As part of the NCHRP research project, small willow cuttings were harvested and then grown for about seven months in a Colorado State University (CSU) greenhouse in Fort Collins. Then cranes were used to place 20-foot-long, 15-ton “planter trays” of willows in CSU’s research flume. In August and September 2014, water was run through the flume – and over the willows – at high rates (50, 100, and 150 cubic feet per second) to test how well the willows protected the soil in which they were rooted.
It’s safe to say most motorists crossing a bridge over a river or stream aren’t thinking much about what lies beneath. However, protection measures installed on a riverbank are critical to protecting the adjacent bridge and roadway. An eroding streambank can be dangerous, putting people’s lives at risk if the erosion were to cause a bridge to fail. Keeping a streambank stable is a complex science.
Streambank protection takes solid engineering and technical know-how, stretching well beyond just putting a few rocks on the bank. That’s why the National Cooperative Highway Research Program (NCHRP) in recent years embarked on a study aimed at backing the design and installation of streambank protection measures with solid, quantifiable research. NCHRP is a forum for coordinated and collaborative research administered by the National Academy of Science’s Transportation Research Board in cooperation with the American Association of State Highway and Transportation Officials and the Federal Highway Administration. The NCHRP provides practical, ready-to-implement solutions to pressing problems facing the transportation industry.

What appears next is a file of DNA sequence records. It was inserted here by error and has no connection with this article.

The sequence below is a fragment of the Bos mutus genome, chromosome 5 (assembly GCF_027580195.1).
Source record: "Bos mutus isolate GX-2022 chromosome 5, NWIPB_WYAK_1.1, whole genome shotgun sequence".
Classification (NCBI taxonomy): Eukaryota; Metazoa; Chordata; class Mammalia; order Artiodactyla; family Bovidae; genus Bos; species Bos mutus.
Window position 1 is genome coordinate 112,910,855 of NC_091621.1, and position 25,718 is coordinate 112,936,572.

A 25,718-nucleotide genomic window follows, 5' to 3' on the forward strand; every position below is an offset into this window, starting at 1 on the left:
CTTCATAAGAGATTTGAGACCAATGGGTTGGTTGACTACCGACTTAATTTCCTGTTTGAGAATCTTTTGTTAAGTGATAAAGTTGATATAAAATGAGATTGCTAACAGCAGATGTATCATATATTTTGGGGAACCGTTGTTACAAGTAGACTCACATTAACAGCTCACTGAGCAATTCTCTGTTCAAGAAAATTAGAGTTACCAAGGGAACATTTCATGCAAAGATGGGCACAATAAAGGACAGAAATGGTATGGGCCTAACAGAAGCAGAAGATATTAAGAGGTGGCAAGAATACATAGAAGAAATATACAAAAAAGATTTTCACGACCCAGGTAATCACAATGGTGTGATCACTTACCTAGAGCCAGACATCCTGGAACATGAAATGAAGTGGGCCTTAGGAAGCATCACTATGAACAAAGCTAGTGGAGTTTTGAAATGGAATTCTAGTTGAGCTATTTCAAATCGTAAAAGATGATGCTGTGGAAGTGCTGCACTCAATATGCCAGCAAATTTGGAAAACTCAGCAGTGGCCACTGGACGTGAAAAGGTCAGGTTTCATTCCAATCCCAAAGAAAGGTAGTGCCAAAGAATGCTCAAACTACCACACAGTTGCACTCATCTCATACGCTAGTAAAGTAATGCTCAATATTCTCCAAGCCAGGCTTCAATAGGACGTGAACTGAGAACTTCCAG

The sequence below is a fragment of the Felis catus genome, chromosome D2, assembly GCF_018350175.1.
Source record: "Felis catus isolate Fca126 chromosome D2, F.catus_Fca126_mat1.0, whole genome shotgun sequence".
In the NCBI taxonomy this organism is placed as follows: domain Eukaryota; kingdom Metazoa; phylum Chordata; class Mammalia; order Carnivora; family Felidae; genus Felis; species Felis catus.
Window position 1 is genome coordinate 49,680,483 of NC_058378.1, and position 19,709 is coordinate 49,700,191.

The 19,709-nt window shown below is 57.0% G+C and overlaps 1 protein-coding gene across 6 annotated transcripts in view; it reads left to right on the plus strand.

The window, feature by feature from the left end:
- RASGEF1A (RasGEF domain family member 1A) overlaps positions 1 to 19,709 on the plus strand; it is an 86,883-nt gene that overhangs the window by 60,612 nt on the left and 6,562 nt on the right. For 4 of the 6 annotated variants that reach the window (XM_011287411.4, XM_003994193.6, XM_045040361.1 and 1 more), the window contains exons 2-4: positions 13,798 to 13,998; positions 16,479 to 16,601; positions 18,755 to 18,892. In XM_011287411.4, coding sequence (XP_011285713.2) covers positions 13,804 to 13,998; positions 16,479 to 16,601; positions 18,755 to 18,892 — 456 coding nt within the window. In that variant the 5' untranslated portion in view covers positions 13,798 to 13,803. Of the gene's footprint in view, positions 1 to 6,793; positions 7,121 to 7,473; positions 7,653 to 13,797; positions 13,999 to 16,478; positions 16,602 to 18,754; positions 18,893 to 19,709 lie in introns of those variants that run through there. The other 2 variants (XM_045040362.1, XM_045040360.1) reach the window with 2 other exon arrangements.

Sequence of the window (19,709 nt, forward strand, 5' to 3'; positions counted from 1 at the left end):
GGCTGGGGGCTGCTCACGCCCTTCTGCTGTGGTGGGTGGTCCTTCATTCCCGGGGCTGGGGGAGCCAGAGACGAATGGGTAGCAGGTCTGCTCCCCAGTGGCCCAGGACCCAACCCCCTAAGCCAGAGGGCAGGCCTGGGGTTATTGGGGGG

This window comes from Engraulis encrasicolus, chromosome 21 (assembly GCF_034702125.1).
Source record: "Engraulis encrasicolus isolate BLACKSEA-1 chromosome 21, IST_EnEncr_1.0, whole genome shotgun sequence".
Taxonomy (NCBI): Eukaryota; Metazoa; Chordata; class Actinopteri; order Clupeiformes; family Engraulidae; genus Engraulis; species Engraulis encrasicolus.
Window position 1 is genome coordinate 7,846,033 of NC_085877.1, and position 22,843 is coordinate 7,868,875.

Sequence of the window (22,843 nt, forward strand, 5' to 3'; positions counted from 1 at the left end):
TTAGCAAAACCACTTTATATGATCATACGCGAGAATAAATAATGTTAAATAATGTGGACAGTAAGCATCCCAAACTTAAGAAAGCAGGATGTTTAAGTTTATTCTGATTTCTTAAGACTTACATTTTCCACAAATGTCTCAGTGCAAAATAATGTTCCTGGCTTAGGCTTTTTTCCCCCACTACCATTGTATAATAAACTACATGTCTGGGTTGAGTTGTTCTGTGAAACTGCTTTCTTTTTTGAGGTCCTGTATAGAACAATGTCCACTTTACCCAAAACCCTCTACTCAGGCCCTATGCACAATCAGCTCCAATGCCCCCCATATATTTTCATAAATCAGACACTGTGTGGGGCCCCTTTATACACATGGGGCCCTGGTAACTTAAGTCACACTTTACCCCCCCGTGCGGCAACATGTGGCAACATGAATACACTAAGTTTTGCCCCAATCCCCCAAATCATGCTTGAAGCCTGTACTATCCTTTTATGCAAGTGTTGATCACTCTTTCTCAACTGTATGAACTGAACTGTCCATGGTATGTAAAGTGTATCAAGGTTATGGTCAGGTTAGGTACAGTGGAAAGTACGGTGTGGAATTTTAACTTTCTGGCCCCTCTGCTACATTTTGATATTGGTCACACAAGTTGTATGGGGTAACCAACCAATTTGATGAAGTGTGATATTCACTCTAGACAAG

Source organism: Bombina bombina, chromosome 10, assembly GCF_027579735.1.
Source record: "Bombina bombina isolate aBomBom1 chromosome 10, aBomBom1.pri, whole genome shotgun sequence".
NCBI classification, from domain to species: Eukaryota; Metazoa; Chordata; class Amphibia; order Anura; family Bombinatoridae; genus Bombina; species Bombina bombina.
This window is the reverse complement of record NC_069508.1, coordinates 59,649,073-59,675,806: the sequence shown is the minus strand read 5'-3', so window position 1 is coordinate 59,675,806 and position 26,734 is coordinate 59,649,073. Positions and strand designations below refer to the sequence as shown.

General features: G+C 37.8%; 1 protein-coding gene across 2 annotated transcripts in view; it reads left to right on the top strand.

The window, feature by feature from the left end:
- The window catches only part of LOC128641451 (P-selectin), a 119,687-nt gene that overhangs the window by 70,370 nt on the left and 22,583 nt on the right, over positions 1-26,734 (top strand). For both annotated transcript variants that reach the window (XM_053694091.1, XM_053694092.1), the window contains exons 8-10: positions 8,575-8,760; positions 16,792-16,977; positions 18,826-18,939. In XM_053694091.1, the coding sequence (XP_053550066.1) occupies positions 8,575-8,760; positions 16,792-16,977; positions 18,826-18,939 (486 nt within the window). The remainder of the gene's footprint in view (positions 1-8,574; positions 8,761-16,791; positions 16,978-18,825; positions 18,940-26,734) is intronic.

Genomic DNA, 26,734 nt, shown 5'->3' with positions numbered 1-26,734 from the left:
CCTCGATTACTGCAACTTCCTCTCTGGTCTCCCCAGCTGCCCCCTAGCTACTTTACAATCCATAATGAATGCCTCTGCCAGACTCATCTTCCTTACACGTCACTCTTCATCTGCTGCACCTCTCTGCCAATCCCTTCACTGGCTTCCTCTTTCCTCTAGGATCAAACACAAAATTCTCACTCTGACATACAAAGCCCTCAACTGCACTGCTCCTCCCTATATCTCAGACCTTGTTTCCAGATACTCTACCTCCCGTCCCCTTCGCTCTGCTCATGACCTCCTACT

Ayres Associates’ senior hydraulic engineers Peter Lagasse and Paul Clopper in the Fort Collins, Colorado, office led the research project aimed at improving design criteria for environmentally sensitive bank stabilization and protection measures. Essentially the NCHRP project aimed to test streambank protection methods on a real-world scale to see whether they will provide reliable protection upstream and downstream of a bridge and control erosion around bridge abutments. The study compared combinations of engineered and vegetative bank protection measures in a laboratory set up to mimic real stream conditions.
The research project included visiting sites throughout the country to observe the long-term performance of various streambank protection measures in the field. Teams were sent out to gather design and performance information and compare those results to what was found in the laboratory. The study, now completed, gives verifiable backup to the use of vegetation as an effective natural streambank protection technique.
Last month Clopper and Dusty Robinson, a water resources engineer at Ayres, conducted a webinar on behalf of the NCHRP’s Transportation Research Board (TRB) as part of the TRB’s effort to get the word out about the research projects. The webinar, attended by more than 400 ecologists, wetland specialists, and other water resource professionals, covered the methods and results of the NCHRP project and their real-world implications.
You can view the webinar slides here and further details on the webinar here. To read NCHRP Report 822, click on this link and download as a guest.